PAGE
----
American Woman’s League offered music and books for residents

April is National Volunteer Month. Throughout the month we will share articles about the history of service organizations in Osceola County.

American Woman’s League

Edward Gardner Lewis, the publisher of two prominent women’s magazines, established the American Woman’s League (A.W.L.) in 1907 after the U.S. Postal Service told him the magazines didn’t qualify for lower postal rates due to being mostly advertising. The A.W.L. served as a subscription gathering organization for his magazines and newspapers. Women who sold $52 in magazine subscriptions qualified for membership in the A.W.L. The funds were paid to the A.W.L. and could be used to provide benefits the women wanted – education, a foundation for social organizations in their communities, and security for their old age, among other things.

The Kissimmee Chapter of the A.W.L. was formed in April of 1909. The first order of business was to obtain a building which would house not only their organization, but could also be used by other local groups. It should have music and books available to citizens and provide a place for lectures and musical performances to be enjoyed free of charge. A lot was donated by Miss Campbell, sister to Mrs. Catherine E. Hart, former postmistress of Kissimmee and wife of former Florida Governor Ossian B. Hart.  The building was named in Mrs. Hart’s honor and known as the Hart Memorial Chapter House, later to become Hart Memorial Library.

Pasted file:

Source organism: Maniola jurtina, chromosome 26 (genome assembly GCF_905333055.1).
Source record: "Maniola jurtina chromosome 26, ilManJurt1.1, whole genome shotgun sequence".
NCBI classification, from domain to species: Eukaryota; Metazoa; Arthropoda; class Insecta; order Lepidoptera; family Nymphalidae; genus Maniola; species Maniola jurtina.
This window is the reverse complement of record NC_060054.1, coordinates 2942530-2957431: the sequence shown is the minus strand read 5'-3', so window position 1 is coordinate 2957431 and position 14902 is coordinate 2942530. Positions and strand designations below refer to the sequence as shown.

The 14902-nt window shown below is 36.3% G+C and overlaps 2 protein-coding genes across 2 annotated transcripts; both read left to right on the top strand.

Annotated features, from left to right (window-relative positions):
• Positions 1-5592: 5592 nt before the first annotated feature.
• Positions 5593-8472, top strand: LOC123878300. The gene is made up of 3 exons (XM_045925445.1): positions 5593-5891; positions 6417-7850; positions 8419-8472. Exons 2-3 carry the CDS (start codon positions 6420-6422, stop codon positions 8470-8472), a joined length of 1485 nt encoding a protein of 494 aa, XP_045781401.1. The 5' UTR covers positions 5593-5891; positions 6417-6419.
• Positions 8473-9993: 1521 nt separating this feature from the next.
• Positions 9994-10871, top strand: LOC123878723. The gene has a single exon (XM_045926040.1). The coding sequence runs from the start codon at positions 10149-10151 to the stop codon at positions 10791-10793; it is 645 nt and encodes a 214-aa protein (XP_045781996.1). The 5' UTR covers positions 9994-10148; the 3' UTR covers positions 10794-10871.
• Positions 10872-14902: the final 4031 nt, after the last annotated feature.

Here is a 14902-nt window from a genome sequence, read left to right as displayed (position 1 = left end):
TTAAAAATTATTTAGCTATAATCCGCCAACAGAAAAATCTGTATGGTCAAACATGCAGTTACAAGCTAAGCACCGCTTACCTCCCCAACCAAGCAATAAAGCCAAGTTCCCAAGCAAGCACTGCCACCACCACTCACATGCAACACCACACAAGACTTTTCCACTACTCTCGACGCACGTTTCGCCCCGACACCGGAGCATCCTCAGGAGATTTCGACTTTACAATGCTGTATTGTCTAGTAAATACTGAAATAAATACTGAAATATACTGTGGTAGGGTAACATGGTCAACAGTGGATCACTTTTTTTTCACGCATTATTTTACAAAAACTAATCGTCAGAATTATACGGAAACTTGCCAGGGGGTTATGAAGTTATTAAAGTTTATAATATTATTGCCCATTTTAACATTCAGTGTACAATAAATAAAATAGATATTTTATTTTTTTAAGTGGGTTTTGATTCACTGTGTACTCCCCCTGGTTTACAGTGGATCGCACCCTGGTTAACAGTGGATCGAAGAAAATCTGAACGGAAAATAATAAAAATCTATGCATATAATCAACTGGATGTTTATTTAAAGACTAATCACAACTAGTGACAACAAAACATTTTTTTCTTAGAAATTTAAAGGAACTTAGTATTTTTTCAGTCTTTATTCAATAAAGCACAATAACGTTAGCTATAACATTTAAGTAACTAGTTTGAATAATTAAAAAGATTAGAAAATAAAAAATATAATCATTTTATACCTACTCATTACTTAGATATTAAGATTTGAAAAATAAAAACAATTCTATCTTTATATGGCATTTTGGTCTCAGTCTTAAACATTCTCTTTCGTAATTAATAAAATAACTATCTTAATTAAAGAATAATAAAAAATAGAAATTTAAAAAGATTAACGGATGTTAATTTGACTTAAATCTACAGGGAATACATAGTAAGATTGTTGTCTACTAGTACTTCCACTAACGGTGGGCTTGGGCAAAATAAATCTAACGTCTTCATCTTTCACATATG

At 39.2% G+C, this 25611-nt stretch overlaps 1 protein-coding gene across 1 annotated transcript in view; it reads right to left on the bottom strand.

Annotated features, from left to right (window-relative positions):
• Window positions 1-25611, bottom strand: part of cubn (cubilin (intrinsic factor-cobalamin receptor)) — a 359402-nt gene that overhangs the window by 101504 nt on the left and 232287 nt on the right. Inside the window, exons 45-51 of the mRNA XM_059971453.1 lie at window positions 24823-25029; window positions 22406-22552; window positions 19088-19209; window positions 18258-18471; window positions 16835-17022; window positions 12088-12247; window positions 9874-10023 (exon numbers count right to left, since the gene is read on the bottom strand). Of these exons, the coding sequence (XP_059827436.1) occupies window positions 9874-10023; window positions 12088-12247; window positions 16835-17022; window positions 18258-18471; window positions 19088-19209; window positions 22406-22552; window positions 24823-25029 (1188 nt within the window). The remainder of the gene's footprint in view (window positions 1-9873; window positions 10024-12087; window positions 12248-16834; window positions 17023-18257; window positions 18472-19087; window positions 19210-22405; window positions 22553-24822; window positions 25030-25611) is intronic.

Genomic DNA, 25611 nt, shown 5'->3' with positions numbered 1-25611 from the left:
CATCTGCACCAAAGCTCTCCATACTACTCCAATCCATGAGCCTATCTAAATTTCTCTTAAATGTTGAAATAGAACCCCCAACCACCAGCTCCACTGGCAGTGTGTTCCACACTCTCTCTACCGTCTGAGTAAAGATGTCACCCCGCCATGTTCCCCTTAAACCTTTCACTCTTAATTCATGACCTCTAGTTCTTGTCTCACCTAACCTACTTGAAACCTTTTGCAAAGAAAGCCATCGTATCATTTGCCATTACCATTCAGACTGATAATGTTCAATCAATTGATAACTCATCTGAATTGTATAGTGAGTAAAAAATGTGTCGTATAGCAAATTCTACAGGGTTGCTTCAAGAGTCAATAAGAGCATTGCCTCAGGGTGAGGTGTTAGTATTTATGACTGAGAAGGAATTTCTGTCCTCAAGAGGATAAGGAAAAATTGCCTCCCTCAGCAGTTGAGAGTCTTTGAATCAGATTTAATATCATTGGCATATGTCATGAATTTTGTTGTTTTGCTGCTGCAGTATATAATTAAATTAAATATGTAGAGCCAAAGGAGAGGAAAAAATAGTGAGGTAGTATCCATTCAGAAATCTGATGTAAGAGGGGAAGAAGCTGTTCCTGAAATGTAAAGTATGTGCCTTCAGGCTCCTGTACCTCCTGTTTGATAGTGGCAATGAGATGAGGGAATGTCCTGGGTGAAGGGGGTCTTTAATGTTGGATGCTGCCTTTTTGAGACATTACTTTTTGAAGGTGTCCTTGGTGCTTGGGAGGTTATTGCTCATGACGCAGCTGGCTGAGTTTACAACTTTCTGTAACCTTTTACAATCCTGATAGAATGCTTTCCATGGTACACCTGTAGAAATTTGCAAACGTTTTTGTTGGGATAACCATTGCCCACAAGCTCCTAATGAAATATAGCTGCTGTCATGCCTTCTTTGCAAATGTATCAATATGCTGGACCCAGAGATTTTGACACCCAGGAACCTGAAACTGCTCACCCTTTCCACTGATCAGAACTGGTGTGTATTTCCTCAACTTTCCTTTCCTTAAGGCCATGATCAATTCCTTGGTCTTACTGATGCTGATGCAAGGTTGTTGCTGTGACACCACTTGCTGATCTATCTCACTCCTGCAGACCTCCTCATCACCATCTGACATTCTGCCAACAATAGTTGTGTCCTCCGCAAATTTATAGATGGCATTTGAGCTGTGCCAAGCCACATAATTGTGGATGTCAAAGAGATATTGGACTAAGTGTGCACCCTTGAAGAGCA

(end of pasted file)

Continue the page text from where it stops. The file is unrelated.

Seven hundred A.W.L. chapters were formed across the country, but when financial difficulties arose, a parallel organization, the American Woman’s Republic was formed in 1911. In 1912, the League folded and the Republic remained.

Around 1915, the A.W.L. became the Kissimmee Woman’s Club, continuing its interest in civic and community projects. Plans began in 1940 to build a new building in which to hold meetings and finally became a reality when ground was broken in November of 1961. 

The club donates annually to the American Red Cross, Salvation Army, Osceola Daily Bread, Help Now of Osceola and the Osceola County Animal Shelter. Scholarships are also available for students. The Clubhouse on Oak Street in Kissimmee is available for rent to groups or individuals for special events. 

Written by Anza Bast.

Sources: “Kissimmee Valley Gazette” April 9, 1909, April 22, 1910; “Kissimmee Gazette” November 9, 1961; Bertha Pence, Club member; photo from Osceola County Historical Society archives